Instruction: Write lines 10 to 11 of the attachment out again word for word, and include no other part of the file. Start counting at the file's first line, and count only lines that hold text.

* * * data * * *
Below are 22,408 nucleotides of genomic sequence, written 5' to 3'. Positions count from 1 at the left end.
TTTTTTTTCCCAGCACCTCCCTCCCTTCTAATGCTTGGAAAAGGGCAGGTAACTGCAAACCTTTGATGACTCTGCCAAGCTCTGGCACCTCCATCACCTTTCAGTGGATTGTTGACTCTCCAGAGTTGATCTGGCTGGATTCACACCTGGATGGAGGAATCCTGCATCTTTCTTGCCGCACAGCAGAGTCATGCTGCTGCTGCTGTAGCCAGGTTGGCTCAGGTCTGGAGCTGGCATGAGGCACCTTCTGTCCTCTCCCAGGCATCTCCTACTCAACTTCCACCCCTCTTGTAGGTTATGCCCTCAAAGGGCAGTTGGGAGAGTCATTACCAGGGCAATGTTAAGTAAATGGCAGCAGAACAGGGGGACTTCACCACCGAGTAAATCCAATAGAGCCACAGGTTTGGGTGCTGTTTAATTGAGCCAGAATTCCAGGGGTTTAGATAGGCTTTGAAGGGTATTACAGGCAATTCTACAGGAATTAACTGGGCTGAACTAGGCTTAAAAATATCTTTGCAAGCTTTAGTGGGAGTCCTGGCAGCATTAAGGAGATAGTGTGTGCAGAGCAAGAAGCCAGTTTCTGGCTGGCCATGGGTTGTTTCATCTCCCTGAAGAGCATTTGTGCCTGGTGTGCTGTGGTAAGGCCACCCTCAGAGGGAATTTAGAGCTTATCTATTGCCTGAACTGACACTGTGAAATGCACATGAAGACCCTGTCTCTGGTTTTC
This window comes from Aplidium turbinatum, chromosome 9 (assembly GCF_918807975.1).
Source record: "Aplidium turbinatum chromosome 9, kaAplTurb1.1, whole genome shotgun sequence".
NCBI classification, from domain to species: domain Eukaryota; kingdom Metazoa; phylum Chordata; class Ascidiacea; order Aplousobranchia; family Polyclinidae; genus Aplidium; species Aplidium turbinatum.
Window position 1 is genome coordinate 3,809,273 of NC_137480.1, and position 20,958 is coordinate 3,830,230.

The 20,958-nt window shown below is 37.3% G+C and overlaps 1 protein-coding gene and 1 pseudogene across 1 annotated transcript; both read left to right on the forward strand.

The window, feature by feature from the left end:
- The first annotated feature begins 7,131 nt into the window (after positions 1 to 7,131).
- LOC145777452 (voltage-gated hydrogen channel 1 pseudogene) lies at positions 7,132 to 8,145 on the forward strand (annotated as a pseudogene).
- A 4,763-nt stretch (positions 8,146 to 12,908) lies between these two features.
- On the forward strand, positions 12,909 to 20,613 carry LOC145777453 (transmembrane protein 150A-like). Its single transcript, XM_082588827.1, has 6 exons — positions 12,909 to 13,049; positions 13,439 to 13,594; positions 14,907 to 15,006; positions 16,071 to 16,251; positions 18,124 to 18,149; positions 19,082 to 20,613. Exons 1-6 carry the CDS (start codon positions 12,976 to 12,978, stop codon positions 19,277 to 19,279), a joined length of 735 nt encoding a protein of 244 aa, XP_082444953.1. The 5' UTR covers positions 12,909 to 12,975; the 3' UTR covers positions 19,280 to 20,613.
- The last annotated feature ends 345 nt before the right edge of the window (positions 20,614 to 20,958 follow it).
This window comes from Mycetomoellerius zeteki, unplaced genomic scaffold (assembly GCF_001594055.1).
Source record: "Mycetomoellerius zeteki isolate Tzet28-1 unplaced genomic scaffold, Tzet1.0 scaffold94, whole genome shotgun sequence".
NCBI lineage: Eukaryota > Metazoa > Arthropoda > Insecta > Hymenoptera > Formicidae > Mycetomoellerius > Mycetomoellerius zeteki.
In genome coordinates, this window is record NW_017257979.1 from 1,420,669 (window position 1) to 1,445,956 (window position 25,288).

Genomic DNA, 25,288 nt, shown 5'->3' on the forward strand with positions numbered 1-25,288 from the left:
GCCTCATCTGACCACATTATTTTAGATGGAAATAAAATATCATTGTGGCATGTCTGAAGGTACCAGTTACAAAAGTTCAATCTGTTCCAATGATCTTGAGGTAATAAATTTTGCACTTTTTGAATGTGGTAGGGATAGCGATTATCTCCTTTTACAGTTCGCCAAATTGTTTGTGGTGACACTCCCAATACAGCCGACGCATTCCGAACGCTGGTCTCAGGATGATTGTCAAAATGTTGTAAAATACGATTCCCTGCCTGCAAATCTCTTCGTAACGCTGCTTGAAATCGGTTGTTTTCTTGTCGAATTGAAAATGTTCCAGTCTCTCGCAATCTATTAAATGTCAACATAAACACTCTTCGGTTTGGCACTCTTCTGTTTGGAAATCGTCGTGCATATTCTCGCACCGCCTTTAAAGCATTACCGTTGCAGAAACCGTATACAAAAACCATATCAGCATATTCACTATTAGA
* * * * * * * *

- LOC145777452 (voltage-gated hydrogen channel 1 pseudogene) lies at positions 7,132 to 8,145 on the forward strand (annotated as a pseudogene).
- A 4,763-nt stretch (positions 8,146 to 12,908) lies between these two features.